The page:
What is the recovery process after this procedure?
Brain surgery varies in terms of wound recovery time and length of rehabilitation programs. It’s very important for you to know the long-term program ahead of time for the best planning. Will pain control medications be necessary?
Also, this should be broken down into the time spent in the hospital for recovery and the time spent in recovery at home. Many people who undergo brain surgery also need a caregiver. It’s important to plan ahead for the time you will need assistance at home.
What happens after I am discharged?
Most patients recover quickly after brain tumor surgery and are able to leave the hospital after only a few days. Depending upon your functional abilities after your surgery, physical therapists and occupational therapists will evaluate you.
In some cases, a short stay at a rehabilitation hospital near your home may be recommended.
What are the next steps?
Obviously, surgery does not end once you leave the operating room. A follow-up appointment with your neurosurgeon is vital to discuss the surgery’s outcome, whether further surgery will be necessary and outline the next steps.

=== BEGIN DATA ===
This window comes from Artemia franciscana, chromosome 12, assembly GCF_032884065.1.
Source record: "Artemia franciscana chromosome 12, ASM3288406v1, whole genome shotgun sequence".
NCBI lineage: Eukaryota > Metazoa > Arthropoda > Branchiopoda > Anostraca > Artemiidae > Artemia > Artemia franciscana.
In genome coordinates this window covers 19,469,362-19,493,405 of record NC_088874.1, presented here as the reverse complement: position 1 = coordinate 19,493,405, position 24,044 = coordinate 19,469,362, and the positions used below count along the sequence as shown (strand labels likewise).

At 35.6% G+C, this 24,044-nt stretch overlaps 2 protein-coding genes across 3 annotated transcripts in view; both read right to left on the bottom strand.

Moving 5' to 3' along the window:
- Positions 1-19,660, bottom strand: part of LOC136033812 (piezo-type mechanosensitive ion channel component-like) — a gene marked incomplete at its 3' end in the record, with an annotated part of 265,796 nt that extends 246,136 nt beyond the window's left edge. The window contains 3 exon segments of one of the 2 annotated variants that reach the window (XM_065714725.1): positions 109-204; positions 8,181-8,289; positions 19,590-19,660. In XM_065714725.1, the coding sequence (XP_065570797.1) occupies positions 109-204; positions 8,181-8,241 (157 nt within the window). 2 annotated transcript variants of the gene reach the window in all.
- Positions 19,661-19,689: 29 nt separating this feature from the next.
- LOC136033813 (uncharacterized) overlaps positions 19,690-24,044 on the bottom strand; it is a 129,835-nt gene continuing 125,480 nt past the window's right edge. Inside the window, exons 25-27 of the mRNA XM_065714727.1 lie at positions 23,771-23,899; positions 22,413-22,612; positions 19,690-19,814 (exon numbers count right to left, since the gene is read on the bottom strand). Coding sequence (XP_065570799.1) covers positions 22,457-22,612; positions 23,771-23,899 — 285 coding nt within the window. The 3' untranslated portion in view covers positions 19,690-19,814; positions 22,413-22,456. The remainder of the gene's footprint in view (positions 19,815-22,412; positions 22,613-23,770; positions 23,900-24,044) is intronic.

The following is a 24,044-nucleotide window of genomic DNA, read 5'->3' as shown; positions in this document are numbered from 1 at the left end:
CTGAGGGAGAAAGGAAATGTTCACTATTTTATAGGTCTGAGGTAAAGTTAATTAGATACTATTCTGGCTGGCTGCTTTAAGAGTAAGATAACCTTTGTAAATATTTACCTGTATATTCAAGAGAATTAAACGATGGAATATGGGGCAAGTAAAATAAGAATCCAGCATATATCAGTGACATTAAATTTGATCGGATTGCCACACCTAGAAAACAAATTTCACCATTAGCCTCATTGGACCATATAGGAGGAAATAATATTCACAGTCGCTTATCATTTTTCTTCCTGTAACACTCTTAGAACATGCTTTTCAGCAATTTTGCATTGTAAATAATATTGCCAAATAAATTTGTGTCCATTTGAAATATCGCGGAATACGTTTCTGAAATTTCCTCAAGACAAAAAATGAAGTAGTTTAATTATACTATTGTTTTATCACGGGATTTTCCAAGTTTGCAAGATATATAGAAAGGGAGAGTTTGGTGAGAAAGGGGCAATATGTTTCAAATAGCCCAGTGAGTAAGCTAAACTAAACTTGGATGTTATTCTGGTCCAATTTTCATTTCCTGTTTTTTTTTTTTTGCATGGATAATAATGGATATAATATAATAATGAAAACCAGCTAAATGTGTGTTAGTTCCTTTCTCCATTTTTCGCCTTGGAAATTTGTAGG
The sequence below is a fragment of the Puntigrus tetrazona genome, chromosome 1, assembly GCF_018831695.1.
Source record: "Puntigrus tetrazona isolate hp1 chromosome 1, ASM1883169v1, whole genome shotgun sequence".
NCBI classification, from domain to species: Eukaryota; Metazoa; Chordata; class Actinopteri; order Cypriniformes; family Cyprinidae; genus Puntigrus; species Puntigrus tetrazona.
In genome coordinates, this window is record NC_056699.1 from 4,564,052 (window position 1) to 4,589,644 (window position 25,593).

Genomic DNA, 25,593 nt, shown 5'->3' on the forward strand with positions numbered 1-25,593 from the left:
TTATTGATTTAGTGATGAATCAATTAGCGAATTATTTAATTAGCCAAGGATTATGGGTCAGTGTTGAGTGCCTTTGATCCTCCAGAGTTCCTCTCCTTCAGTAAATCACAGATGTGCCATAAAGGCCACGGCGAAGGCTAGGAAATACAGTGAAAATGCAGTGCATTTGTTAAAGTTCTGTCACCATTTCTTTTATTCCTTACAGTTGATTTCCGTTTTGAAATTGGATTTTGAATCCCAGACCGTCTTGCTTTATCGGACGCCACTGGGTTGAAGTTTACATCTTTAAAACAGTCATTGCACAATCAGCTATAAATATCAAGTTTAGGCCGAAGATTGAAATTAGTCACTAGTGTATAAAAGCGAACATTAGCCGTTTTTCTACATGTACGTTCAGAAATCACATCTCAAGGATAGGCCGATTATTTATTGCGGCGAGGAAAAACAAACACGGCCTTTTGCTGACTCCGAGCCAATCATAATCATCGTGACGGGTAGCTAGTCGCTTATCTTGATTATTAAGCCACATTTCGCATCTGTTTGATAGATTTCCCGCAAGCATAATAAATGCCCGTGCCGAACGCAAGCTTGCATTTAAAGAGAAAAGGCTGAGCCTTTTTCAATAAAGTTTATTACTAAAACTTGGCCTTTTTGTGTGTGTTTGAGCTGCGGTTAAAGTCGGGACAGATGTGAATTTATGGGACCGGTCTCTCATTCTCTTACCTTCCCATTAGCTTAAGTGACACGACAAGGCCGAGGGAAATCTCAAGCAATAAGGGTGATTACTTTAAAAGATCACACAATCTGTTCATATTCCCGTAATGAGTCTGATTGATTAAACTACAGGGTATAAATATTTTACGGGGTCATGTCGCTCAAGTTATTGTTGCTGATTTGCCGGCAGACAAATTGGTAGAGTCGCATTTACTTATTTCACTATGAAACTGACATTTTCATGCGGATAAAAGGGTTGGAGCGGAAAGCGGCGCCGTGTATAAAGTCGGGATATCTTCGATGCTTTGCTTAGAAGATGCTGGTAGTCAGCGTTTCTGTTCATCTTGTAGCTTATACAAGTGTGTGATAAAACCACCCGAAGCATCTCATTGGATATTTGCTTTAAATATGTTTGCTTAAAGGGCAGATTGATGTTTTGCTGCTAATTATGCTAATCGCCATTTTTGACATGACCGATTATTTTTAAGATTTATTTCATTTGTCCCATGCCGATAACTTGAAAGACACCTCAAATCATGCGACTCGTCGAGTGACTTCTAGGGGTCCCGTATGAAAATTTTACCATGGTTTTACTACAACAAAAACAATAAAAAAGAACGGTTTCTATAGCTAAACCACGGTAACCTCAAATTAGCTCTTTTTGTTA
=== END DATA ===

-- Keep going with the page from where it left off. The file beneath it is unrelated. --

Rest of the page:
Having a well-qualified team in place for post-operative care is crucial. It’s imperative to know what needs to be done after your brain surgery.
Find out which doctor(s) you will be seeing after your discharge for the treatment of your brain tumor. Who can you call if you have any questions or unanticipated post-operative issues?
A good brain surgeon and surgical team will have all these details in place well before the day of your operation.
Also, make sure you understand the discharge instructions. If you have any questions or concerns, now’s the time to speak up.
When to call the surgeon with concerns…
While recovering at home, it is important to know when to notify the surgeon or surgical team of any complications that arise after surgery. Find out who your main contact is. (Even get their mobile phone number if you feel it’s necessary!)
The following signs and symptoms are warnings of possible complications and should be reported immediately: seizure, severe headache, worsening neurological problems, fever or chills, swelling of the ankles, bleeding or bruising, severe nausea or vomiting, and skin rash.